The next DIAS seminar will be on Tuesday 20/06/2017 at 16.00, with a lecture by Dr. Lif Lund Jacobsen, assistant professor at the Danish National Archive:

Inge Lehmann and the rise of international seismology, 1925-1970

Danish seismologist Inge Lehmann (1888-1993) is best known for presenting the first evidence of the Earth’s inner core in 1936. Her active research career as a seismologist began in 1928, continued well into the 1970s, and earned her the reputation as “the grande dame” of modern seismology.
During Inge Lehmann’s lifetime, seismology, the study of earthquakes and propagation of elastic waves through the Earth, developed from a small, isolated discipline to a large, well-funded research area. This growth took place against the backdrop of the Cold War with its political and military agendas. Seismology attracted special interest because it provided tools for the detection of nuclear weapons tests.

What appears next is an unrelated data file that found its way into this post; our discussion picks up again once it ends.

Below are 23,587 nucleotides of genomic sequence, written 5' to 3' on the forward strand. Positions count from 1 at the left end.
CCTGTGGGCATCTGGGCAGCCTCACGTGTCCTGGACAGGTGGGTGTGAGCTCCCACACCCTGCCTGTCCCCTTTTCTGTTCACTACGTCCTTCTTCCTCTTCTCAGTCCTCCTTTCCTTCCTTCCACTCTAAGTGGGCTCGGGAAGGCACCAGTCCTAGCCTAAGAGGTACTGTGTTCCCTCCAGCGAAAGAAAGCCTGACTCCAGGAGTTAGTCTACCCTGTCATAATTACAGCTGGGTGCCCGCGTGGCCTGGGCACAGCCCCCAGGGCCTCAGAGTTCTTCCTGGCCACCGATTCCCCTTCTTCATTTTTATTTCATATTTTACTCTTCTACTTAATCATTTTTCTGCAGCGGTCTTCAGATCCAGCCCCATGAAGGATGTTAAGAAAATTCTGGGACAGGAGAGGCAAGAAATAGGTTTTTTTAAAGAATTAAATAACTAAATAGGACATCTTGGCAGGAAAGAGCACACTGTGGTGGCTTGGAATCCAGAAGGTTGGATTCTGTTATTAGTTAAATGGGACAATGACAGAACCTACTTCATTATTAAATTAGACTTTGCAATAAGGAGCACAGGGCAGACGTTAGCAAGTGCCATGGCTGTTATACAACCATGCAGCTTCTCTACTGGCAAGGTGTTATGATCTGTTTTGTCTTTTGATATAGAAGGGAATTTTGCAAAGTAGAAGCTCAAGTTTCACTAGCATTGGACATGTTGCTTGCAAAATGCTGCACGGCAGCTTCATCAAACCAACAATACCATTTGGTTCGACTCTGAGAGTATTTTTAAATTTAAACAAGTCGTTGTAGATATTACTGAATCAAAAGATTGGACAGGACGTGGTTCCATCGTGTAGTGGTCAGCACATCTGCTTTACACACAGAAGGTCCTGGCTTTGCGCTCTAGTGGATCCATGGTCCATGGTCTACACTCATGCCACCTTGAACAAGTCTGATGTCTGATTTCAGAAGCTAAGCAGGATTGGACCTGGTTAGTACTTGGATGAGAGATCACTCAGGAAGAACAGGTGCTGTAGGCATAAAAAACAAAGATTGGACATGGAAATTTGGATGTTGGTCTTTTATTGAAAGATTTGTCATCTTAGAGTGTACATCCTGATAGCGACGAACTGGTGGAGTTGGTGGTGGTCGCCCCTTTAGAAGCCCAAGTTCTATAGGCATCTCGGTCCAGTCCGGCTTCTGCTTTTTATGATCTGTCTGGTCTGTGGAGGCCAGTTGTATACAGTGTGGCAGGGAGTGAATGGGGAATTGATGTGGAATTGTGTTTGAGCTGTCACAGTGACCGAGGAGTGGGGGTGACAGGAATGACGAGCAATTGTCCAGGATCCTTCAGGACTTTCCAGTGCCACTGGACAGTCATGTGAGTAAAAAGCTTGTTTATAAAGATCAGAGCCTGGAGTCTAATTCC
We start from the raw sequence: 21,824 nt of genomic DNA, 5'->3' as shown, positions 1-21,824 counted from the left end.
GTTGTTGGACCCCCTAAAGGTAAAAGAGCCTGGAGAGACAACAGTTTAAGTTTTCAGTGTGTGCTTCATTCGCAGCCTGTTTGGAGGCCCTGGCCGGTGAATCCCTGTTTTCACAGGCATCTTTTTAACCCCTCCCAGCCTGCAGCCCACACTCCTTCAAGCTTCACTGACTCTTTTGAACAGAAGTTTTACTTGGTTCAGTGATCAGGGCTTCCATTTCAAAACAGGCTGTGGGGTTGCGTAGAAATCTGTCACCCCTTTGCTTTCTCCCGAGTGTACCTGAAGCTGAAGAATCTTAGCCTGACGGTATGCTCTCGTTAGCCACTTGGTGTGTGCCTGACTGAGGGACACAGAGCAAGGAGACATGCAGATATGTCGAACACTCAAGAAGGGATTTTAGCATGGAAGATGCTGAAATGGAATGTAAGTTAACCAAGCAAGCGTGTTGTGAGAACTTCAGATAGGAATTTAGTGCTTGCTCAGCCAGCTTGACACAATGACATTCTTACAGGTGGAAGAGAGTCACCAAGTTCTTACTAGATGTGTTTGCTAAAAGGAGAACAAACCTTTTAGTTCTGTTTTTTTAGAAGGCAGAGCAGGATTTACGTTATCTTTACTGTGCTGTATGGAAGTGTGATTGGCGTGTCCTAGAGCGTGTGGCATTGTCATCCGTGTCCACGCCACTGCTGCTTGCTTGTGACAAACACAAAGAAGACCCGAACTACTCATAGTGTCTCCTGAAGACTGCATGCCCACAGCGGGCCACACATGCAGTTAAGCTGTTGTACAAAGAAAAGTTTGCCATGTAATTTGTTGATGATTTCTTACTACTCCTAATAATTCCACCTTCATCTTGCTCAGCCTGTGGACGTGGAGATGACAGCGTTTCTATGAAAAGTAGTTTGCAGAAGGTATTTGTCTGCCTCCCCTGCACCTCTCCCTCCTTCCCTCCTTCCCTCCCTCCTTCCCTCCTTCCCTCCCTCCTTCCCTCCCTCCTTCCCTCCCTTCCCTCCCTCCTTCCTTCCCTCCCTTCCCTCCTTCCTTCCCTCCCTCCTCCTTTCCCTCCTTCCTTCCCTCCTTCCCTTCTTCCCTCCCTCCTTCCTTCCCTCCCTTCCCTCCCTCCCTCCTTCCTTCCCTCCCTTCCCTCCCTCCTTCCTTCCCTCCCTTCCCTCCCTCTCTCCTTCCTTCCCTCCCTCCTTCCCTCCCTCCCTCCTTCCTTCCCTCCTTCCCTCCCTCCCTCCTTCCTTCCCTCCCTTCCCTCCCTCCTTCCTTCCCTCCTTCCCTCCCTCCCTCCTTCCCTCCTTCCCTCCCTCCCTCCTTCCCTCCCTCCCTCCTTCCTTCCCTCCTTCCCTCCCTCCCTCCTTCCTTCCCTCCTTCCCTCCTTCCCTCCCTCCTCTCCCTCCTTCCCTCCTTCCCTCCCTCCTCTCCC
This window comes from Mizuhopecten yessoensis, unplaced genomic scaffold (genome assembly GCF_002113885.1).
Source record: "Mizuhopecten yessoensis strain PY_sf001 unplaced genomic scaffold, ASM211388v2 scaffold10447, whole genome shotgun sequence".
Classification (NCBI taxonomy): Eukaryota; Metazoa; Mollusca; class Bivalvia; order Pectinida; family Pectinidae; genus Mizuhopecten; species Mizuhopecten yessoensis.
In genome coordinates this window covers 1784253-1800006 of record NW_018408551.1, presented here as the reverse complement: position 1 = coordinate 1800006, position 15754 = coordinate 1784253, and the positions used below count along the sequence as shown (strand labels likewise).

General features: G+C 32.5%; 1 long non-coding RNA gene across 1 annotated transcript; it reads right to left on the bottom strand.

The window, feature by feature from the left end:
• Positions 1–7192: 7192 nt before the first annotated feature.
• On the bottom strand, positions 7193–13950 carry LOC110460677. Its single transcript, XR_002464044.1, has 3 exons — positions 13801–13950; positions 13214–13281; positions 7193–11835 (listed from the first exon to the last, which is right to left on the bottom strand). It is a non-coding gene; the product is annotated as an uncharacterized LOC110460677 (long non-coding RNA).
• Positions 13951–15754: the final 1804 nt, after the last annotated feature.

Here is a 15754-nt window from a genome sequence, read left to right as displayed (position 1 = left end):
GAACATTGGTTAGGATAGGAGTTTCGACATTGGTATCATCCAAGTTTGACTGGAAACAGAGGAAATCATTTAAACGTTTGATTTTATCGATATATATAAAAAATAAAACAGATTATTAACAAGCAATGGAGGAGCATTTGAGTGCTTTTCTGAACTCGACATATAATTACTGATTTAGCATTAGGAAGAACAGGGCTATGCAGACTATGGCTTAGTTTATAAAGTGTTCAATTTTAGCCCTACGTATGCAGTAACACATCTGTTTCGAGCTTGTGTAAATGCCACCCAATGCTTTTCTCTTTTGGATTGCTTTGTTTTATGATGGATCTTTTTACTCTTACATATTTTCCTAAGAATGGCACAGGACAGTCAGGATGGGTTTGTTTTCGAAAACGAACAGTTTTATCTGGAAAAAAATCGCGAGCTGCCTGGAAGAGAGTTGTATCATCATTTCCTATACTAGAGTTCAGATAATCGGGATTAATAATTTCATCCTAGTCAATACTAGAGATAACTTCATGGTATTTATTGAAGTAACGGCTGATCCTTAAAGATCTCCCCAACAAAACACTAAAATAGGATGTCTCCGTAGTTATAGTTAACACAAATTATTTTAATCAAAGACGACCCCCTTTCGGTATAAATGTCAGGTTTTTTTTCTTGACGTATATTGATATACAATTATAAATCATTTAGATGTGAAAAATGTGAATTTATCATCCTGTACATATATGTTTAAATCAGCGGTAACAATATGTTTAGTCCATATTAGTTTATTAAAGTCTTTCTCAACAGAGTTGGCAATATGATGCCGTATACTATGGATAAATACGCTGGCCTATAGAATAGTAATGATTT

Lehmann’s career reflects some of the fundamental changes that seismological research underwent during her lifetime and provides an account of the beginning and development of modern seismology and the role of Cold War politics in it.

Dr. Lif Lund Jacobsen is an assistant professor at Danish National Archive where she is currently working on a book-project about Danish scientist Inge Lehmann and the rise of international seismology, 1925-1970. Her research is focused on history of science, science & policy and environmental history in the 20th century and is based upon archival research and studies of historic publications. She is a history graduate from University of Southern Denmark and in 2010 received her PhD from University of Tasmania, Australia. Her first postdoc was at Centre for Science Studies, Department of Physics and Astronomy, University of Aarhus where she worked on a project about science in Greenland during the Cold War. She is an associated researcher at the Niels Bohr Library and a visiting researcher fellow at Environmental Humanities at Trinity College.

The seminar will be held at the DIAS Geophysics Library, 5 Merrion Square, Dublin 2 at 4pm.